Wednesday, May 25, 2016

Painting Parents - Rob and Lina Liberace

A watercolor of Ava by Rob, 9”x12"

How many children do you have? What are their ages?
Celia 15, Ava 13
How did your artistic career begin?

Rob received a baseball scholarship to attend George Washington University and graduated with an art major then went on to get his Masters there as well. He was teaching even before he graduated and soon branched out from there with teaching, commissions and gallery work in the DC area. I graduated with a marketing and art degree from Saint Joseph’s College in Indiana, then moved to DC and became a full time illustrator, working mainly for magazines at first, then doing both corporate Illustration and children’s books.
What is your Parenting/work/art situation?
Fortunately we both work from home when Rob is not teaching, which allows us to spend a lot of time with our kids. We both have studios here at the house.
In a Dual Art Career family how do you each support the other's artistic career?
It helps to have a solid marriage where we both respect one anothers opinions as well as one another's artistic abilities. That and wanting the best for everyone goes a long way. We have always been super supportive and do what we can to help each other find the time for creativity.

When do you make time to do your art and do you have a regular art routine?

Rob keeps busy with teaching and painting, but is very good at dividing his time between work and family, where he is very much a hands-on dad. I only illustrates occasionally these days, turning down bigger projects, and fit in sculpture and painting when possible. We tend to take on too many extracurricular projects (we’ve done three home renovations since we were married 19 years ago) so there is never enough time to do everything.
Do you Lina, wish that there were more time for you to focus on art pursuits or do you feel content with the current balance?
Like many mom" artists, I would definitely like more time to focus on art pursuits. It is not uncommon while raising a family and keeping the household going. However, I put the much of the blame on myself, since I seem to have too many interests! The good thing is that most of my interests involve creativity, and I am able to release much of that creative energy by doing things such as tiling a mosaic floor patterned after floors I’ve seen in old Italian churches, designing and building a playhouse or even creating a flower bed. While the artistic fulfillment might not be exactly the same as painting or sculpting, it seems to satisfy that same need for creating things. I also tend to do a lot of the business side of things, which is the bane of every artist!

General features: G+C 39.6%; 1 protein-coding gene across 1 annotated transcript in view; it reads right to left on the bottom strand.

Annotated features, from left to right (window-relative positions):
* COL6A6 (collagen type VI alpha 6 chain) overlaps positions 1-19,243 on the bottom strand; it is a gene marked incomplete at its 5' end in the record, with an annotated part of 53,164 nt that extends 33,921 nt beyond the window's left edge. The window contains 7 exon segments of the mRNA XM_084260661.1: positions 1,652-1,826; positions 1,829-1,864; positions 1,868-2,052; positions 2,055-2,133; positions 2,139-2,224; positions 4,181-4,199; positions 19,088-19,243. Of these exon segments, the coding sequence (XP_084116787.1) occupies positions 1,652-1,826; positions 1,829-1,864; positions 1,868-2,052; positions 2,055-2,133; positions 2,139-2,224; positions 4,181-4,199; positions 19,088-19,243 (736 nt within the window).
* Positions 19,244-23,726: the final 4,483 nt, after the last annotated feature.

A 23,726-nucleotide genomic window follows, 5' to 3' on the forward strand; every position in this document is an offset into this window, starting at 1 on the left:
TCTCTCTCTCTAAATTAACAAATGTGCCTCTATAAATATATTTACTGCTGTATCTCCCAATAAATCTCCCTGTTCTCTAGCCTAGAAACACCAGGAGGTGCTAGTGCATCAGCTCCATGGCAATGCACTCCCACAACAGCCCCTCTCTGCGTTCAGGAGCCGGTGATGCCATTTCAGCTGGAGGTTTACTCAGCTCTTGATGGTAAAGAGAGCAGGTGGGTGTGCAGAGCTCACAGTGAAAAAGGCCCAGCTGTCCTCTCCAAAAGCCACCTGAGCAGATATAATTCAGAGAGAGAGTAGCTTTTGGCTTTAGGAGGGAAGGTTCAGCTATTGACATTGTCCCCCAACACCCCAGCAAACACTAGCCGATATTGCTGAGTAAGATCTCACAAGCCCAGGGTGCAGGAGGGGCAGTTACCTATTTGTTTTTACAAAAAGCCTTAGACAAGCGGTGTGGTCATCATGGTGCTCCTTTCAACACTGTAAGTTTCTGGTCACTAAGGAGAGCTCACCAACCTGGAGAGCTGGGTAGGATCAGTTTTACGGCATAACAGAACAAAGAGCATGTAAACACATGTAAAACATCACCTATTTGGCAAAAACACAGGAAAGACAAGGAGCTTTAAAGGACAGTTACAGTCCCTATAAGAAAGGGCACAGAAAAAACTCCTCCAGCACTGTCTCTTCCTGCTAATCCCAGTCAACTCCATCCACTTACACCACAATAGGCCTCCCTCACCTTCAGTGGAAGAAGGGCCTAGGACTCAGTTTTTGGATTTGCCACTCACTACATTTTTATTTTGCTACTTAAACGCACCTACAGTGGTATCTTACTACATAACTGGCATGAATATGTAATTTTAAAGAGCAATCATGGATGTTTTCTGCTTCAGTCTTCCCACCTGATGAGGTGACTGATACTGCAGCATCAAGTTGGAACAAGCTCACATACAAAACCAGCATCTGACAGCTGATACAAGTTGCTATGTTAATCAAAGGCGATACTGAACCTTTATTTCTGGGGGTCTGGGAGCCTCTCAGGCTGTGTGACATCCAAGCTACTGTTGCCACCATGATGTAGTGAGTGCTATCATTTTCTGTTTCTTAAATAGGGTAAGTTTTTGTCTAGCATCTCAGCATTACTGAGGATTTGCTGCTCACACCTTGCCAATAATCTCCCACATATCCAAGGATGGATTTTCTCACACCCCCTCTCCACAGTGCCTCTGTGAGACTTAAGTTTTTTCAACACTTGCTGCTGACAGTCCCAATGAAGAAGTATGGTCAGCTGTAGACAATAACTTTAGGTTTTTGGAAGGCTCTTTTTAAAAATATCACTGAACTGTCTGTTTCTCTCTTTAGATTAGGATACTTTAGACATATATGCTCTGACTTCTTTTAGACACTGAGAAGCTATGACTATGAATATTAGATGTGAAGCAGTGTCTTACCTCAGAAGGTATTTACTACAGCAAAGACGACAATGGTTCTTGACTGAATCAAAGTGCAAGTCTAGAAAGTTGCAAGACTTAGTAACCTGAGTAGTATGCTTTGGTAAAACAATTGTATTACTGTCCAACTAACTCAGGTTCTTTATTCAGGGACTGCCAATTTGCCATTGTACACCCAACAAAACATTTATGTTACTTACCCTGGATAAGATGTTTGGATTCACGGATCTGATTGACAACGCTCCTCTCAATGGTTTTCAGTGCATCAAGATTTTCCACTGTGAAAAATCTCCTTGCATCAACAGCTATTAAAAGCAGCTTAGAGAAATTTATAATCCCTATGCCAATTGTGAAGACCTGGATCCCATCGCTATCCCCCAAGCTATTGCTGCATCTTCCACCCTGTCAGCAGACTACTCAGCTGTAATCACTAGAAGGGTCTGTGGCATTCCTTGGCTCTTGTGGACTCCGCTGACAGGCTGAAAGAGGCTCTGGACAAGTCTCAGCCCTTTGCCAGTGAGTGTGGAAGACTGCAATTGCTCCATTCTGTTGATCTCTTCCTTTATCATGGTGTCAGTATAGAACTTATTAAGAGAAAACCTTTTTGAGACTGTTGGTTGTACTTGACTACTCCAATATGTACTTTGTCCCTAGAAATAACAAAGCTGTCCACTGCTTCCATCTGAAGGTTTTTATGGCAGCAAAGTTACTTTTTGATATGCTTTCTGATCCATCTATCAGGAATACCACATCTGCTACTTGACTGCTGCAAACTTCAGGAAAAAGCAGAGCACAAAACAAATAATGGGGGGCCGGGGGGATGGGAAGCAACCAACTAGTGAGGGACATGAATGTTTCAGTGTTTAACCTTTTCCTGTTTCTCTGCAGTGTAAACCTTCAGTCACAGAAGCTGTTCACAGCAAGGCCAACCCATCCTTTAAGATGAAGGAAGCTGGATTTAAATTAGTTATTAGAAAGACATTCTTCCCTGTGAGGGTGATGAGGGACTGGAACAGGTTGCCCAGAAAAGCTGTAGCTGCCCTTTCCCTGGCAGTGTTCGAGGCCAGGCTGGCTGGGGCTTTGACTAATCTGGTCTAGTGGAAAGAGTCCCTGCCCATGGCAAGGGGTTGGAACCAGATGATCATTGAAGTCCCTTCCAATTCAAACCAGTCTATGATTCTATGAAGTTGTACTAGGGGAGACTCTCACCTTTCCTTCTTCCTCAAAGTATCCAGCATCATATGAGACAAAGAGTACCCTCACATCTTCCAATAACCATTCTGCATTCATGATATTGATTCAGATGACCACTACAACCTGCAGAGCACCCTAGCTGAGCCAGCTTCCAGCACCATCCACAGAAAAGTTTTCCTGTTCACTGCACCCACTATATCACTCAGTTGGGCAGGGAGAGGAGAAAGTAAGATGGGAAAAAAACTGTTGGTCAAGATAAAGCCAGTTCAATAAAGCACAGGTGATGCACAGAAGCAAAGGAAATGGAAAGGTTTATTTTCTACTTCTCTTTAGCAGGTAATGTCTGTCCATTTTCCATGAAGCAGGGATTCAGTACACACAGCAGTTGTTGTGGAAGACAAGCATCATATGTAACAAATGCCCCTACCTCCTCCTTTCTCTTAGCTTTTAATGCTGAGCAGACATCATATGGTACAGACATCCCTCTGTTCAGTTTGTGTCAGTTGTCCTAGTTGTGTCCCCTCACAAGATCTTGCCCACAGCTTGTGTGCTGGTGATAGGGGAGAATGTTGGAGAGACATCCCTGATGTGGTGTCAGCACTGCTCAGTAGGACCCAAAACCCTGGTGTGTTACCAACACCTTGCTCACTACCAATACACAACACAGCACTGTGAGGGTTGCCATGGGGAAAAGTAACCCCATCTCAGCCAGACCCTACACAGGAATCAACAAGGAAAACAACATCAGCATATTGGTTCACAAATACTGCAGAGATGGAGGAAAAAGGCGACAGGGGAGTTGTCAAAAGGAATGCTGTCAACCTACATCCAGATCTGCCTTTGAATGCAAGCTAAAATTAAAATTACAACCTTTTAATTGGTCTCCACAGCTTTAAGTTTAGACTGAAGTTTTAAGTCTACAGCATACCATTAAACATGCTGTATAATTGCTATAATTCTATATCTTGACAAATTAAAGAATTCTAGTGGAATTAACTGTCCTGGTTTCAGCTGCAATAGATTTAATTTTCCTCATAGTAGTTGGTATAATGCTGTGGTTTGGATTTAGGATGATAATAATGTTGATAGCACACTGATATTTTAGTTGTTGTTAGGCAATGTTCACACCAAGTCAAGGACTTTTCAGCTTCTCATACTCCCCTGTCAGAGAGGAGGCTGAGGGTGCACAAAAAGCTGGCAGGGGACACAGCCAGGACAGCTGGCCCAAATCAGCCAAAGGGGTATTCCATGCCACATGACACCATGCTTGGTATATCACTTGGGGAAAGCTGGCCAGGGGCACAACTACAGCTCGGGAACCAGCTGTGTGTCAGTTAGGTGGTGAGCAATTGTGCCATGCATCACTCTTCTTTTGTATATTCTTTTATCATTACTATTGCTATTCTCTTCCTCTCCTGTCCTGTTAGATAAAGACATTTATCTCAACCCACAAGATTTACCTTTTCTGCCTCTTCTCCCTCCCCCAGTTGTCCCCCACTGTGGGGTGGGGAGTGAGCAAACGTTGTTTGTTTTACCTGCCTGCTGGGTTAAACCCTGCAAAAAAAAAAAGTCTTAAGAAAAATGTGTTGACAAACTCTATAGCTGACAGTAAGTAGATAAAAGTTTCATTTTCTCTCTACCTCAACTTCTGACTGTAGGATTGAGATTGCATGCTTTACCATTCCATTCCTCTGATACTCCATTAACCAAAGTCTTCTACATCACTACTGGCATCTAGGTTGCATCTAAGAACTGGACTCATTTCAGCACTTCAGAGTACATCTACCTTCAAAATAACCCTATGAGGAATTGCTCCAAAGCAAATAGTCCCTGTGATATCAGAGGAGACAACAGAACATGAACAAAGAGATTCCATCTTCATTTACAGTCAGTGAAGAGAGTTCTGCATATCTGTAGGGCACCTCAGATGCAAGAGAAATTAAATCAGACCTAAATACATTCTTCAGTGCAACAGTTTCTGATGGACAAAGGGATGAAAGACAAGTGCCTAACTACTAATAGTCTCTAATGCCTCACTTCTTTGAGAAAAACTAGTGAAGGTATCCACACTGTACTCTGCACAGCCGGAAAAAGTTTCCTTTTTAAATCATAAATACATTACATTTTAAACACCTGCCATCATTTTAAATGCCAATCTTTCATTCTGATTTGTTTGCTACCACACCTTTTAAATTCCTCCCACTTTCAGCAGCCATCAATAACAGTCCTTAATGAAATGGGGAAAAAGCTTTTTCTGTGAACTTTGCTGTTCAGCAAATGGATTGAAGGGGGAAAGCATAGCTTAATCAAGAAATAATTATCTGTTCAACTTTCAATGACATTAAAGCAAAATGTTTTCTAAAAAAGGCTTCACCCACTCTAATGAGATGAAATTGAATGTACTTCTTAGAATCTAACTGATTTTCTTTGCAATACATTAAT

Do your children get involved with your art? We have always encouraged them to draw and work on their skills. It is inspiring to see them grow and their artwork progress.
Do they inspire aspects of your art? Rob has enjoyed using the girls as models from time to time since they were little. They are wonderful, natural models who seem to instinctively know how to pose. 
How has having children changed your artwork?  Rob has an extensive amount of work which focuses on the girls and never ceases being inspired by them. It got me off of the full-time illustration track, but I think was ready for that change.
How does making time for artwork influence other household tasks?
Rob tries to keep to a routine of painting during daylight hours when possible, and then has his evening open. He is better at switching gears more easily than I am.Most non-art related projects and work get done on the weekends if possible. I tend to work intensely on projects and finish them quickly, but end up spacing them further apart then Ilike to, with all that needs to be done with the house, kids and business.
How do you make decisions about division of family, household responsibilities?
I think we can safely say that we both give it our all. There are things he doesn’t do well and things I don’t do well so we compensate for one another and we both do what is needed. Rob tends to be the fixer and I tend to be the cleaner. I help the kids with their English and he helps with Math and Science. Rob will step in and make dinner any time I am obviously working hard on any project, artistic or not. By the same token, I try and lessen his burden when he is busy.
We can each be a bit scattered at times, but we figure that is the way artistic brains operate so we are very forgiving of one another when something gets overlooked (which happens more than we’d like to admit!). Wouldn’t it be wonderful to have a secretary and housekeeper!

Have different ages of your children been more difficult to make time for artwork and in which ways?
As the girls get older, they are more self sufficient and there is more time for artwork. But even though we’re no longer changing diapers, the years of slumber parties and rides have taken over, so it is still not easy to find large blocks of time to paint. It all still requires time and energy, but in different ways. We both feel that having spent so much time with our kids earlier is paying off now, in that they both had a lot of love and a solid foundation. So while the teenage years certainly bring on new challenges, the ride so far is not as rough as it could be - knock on wood!
How do you encourage your children to be artistic? We encourage by example, although we have no need to try. Both girls seem to have it in their genes. They are always creating something. We are a family of mess makers!